Elizabeth Warren: Unfair Taxes Let Corporate Giants Grow, Kill Small Business

Elizabeth Warren: Unfair Taxes Let Corporate Giants Grow, Kill Small Business Elizabeth Warren: Unfair Taxes Let Corporate Giants Grow, Kill Small Business Sen. Elizabeth Warren, D-Mass., arrives for a procedural vote on the nomination of Polly Ellen Trottenberg to be Deputy Secretary of Transportation at the U.S. Capitol April 12, 2021 in Washington, D.C. (Photo by Alex Wong/Getty Images)

By Sandy Fitzgerald | Tuesday, 27 April 2021 12:30 PM

Corporate giants FedEx, Nike, and Amazon "pay zero" taxes through loopholes that allow them to grow and prosper while small businesses that must shoulder the full tax bill suffer, and that must change, Sen. Elizabeth Warren, D-Mass., said Tuesday.

"What’s happening right now in America, is these small businesses pay their taxes at the full rate. They got to pay the whole thing,” the progressive Warren said on CNBC's "Squawk Box."

"You look at businesses like FedEx and Nike, businesses like Amazon, and they pay zero. Right now there’s a thumb on the scale in the tax part of this, and that is a thumb to help the giants."

Warren, who is on the Senate Finance and Banking committees, has proposed a "millionaires tax,' and has been battling with billionaire Leon Cooperman. She asked him to attend a subcommittee being held Tuesday to discuss her wealth tax plans, but he declined the invitation.

She told CNBC that her call for a more fair tax structure is important because the nation needs the money to make an investment in America going forward in infrastructure, child care, and more, and outlined a three-part tax plan she is pushing.

"Let's start with the fact that the 99% in America pay about 7.2% of their total wealth in taxes every year," she said. "But that top one-tenth of 1%, they're paying about 3.2%. We put a 2 cent wealth tax, 3 cents for people [worth] over 1 billion and they're still paying less than the 99%. But that's part one. And we can raise about $3 trillion from that."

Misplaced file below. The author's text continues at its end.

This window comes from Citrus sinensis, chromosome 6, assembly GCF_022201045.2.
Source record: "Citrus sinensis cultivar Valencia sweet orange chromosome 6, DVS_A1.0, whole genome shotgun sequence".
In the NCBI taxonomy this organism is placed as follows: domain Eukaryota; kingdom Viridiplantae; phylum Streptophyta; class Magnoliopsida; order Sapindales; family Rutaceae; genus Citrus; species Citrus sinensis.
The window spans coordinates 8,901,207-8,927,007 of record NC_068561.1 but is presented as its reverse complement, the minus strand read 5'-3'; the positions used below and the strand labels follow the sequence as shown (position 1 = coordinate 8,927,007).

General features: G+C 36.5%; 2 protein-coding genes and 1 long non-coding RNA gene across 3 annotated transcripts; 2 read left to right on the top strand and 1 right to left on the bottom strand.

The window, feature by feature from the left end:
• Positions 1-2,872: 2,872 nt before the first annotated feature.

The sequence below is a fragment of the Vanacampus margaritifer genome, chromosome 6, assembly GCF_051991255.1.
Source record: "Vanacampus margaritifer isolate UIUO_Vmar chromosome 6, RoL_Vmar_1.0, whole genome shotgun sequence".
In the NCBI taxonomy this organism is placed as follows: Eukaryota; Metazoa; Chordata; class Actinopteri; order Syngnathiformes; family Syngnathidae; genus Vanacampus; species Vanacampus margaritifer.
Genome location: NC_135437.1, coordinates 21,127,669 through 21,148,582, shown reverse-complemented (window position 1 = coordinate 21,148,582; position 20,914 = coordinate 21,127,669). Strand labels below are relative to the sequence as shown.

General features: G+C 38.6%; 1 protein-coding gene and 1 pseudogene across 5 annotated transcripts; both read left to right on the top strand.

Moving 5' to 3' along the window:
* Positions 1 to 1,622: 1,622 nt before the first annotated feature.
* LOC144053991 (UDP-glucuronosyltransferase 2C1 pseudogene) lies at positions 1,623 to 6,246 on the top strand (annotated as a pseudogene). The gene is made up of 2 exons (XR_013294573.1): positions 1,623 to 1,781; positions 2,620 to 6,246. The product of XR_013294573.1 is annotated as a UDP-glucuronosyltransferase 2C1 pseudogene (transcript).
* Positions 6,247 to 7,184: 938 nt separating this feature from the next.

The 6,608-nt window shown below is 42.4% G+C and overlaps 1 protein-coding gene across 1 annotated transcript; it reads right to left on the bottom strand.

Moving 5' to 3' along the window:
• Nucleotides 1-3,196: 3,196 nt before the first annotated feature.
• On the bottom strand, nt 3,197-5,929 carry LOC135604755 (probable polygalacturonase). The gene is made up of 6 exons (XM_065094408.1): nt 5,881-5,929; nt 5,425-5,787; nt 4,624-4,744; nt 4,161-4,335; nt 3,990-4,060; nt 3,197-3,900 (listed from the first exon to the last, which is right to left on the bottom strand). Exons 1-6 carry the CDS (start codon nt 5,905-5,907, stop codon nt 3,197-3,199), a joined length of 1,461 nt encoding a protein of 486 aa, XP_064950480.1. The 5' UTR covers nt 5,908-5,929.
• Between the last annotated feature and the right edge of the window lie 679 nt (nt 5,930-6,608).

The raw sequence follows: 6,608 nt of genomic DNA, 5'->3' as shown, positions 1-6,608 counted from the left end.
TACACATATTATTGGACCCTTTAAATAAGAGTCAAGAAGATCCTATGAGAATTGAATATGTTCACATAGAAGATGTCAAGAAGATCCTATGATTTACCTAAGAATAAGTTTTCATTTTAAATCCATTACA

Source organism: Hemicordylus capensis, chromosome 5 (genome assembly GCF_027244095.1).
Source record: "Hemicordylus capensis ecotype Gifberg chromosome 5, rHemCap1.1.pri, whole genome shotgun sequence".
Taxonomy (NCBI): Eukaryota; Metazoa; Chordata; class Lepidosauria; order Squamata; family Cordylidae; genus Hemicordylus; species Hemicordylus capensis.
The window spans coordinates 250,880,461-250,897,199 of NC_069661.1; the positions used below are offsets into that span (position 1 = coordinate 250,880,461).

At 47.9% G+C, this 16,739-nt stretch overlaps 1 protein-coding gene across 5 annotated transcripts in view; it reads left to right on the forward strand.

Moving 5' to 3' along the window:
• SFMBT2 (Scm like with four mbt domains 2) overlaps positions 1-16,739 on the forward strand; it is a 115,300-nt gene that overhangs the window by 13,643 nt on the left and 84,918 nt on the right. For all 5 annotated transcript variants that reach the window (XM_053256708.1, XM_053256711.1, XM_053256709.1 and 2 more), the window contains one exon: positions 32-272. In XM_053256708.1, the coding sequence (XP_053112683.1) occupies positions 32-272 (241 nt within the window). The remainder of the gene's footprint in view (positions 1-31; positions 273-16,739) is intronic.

The second part of the plan aims at large corporations like Amazon that report more than $100 million in book profits, said Warren, who favors charging such companies a 7% across-the-board tax and says that could bring in "about $1.4 trillion."

The third part of the equation is for more fair tax enforcement, which includes "hiring enough people at the IRS that we concentrate on the folks who are cheating at the top."

"The IRS commissioner says that we have a tax gap right now of about $1 trillion a year," she said. "Altogether, it's about $6 trillion that we could get just from those three changes in our tax laws. That would more than pay for the infrastructure and have a couple of trillion left over."

Many large corporations have come under attack by Warren, but she said Tuesday that in reality, "we want to celebrate your success."

At the same time, "everyone who built a successful business here in America did it using a workforce that all of us paid to educate," the senator said. "They did it getting their goods to market on roads and bridges that all of us help to pay to build, did it protected by police and firefighters that all of us helped pay their salaries. And all we're saying is that when you make it big, and I mean really big, I mean the top 1/10 of 1%, pitch in a little more so everybody else gets a chance to make it in this country. That is all this is about."

She added that the wealth tax must be made federal so people can't leave for other states where they won't face a financial hit.

"This is part of the reason we need a federal wealth tax in America, so it doesn't make any difference whether you live in Massachusetts or you live in Montana or you live in Mississippi; you have to pay the wealth tax," she said. "That way it is there for all of us and that way we can make those investments collectively where they are needed the most educate our children and we can build our infrastructure."

She also defended her call for higher taxes because "somebody has to pay for our infrastructure, somebody has to pay for educating our children, someone has to pay for our military. Giant corporations say let's shove that off to the middle class."

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